A proposal for downtown Austin from the 1970s

A 1976 plan called for trees, plazas, signs, arcades, courtyards and decorative stars for Congress Avenue.


Few Austinites have cultivated downtown real estate, development and urban planning contacts as meticulously as Jude Galligan, whose blog, Towers, edited by James Rambin, regularly informs us about the past, present and future of downtown Austin.

It was Rambin who recently uncovered an article published in the American-Statesman in 1976 about a proposal to modify Congress Avenue. The plan was put together by John Andrew Gallery, who was then dean of the University of Texas School of Architecture.

Now, many designers and urban planners have been attracted to the city’s wide main street. In fact, the city and the Downtown Austin Alliance are studying more possible changes.

Dean Gallery’s prescient proposal, made with assistant professor Leslie Gallery, suggested limiting the height of future buildings and tailoring them to the older ones. They liked the idea of courtyards, plazas and arcades for shops behind the street line. Most importantly, they recommended the planting of trees, which came about two years later, according to former Mayor Lee Cook.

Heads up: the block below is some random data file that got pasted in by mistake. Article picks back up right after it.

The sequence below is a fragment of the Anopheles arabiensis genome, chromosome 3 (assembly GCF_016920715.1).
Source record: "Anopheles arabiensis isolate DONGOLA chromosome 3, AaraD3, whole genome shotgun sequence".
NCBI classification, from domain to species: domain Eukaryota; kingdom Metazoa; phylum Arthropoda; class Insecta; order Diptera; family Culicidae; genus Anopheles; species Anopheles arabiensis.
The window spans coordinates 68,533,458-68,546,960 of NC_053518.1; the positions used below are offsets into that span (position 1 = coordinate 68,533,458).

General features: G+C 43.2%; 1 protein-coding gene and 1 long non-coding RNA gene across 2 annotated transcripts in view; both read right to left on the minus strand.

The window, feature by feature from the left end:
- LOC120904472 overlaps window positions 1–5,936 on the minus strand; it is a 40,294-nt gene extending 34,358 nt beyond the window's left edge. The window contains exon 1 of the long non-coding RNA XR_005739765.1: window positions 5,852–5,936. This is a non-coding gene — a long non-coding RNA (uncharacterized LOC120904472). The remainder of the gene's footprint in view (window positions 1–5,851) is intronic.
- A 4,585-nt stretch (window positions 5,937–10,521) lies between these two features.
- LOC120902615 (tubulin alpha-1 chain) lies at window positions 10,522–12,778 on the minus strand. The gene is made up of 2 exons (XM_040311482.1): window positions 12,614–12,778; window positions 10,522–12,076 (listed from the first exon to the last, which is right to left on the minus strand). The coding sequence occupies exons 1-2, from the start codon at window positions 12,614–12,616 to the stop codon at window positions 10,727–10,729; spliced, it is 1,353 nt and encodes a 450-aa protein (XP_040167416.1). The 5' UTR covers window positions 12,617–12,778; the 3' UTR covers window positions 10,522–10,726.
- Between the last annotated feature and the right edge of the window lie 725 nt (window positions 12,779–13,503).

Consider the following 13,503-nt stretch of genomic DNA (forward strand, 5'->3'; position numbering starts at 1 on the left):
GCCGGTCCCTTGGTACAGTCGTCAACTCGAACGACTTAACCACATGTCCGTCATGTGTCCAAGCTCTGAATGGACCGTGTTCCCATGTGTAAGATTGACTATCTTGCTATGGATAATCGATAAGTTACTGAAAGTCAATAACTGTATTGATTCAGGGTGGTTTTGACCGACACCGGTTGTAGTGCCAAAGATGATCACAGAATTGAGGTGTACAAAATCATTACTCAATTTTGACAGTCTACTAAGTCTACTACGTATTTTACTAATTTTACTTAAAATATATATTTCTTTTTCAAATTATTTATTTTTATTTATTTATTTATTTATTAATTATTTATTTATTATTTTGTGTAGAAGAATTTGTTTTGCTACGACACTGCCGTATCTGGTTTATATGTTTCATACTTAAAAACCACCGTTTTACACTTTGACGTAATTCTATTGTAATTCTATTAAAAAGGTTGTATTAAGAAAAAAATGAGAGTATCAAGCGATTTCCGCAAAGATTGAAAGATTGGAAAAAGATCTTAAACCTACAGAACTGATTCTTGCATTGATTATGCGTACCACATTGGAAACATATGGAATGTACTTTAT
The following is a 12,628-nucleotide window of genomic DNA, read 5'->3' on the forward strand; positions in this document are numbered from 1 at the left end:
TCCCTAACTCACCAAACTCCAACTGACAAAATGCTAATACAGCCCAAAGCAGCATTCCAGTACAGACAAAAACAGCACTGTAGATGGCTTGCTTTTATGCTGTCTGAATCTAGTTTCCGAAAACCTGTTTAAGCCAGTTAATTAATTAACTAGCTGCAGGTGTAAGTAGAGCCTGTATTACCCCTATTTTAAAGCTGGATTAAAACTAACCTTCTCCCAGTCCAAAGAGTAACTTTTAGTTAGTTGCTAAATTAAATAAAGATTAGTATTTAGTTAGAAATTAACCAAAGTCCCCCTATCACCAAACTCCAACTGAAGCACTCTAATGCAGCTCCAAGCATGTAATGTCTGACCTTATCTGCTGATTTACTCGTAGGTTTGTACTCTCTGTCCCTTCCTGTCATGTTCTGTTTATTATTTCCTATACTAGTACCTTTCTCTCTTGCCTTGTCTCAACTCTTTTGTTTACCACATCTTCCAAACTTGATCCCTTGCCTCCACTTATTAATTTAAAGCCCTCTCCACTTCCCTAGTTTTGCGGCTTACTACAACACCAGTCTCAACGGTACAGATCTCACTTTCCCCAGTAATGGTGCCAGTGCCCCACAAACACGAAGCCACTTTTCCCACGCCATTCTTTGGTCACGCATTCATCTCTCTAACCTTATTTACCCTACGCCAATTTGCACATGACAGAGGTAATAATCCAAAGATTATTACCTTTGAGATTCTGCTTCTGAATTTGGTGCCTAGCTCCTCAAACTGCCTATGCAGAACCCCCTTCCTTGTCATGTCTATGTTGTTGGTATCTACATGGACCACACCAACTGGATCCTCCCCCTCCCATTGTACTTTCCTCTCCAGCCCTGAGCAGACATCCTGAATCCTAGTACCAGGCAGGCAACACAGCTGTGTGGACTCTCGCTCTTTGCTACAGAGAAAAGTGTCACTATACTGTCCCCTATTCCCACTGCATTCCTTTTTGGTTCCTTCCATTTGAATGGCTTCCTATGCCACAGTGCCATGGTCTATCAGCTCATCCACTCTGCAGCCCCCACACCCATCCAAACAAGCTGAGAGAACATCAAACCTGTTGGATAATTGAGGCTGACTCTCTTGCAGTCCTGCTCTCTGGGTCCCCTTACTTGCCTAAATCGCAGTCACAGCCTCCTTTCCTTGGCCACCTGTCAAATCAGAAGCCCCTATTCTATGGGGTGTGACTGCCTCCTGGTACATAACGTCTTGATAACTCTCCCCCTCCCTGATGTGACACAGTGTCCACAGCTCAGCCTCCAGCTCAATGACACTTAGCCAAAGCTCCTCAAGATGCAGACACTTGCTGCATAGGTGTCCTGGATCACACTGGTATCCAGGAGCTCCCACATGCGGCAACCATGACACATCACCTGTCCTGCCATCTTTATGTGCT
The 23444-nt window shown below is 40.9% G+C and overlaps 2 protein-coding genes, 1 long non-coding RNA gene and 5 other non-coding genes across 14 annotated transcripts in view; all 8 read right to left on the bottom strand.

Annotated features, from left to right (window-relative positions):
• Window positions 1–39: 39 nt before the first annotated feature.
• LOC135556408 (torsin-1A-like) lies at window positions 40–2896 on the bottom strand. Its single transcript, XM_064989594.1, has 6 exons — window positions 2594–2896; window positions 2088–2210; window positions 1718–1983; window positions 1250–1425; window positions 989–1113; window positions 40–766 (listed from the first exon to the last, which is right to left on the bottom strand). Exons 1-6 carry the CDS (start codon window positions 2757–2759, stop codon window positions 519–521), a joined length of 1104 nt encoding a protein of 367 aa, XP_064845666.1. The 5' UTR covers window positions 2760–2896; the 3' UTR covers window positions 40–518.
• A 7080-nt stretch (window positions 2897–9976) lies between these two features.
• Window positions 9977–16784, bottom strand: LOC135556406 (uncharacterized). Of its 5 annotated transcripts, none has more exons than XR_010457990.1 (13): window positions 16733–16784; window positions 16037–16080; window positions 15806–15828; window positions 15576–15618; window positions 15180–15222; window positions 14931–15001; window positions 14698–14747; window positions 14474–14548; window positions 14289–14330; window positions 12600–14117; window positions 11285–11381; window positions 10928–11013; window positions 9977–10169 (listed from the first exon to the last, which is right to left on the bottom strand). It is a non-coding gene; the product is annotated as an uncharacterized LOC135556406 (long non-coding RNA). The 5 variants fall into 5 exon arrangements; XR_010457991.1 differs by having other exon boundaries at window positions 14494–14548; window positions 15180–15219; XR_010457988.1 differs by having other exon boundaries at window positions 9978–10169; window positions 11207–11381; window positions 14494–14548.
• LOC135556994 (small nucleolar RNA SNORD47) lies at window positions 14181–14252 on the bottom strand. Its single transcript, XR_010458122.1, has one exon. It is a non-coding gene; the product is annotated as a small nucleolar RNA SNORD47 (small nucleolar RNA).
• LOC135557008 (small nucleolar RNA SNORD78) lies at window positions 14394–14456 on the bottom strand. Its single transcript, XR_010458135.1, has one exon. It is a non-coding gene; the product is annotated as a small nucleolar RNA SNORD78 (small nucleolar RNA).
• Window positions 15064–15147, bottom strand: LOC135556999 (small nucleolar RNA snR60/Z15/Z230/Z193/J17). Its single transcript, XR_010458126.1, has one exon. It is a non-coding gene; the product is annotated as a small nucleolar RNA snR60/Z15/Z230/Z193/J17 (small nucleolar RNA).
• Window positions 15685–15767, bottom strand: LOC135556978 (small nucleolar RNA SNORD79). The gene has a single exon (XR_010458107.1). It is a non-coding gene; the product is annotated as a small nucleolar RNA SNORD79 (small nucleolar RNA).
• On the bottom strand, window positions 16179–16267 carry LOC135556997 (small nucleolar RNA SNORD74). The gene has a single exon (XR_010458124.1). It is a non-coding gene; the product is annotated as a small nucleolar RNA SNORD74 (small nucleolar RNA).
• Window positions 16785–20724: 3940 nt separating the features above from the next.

Imagine Congress Avenue without those trees and the spacious granite sidewalks. Cook rightly claims that move sparked the revival of downtown.

Rambin contacted Gallery where he lives in Philadelphia and — bingo! — received high-resolution copies of the original visuals.

“Man, this thing is quintessentially 1970s,” Rambin writes. “Right down to the header set in Eurostile Bold Extended, essentially typographic shorthand for ‘this is the future.’”

While several of Gallery’s proposals came to pass, two things were best left on the drawing board: plans to paint red, white and blue stars at the center of every intersection and a long, connected band of elevated signs along the curb.

Rambin: “I can’t imagine getting anyone excited in 2017 about making Congress Avenue look like a strip mall.”



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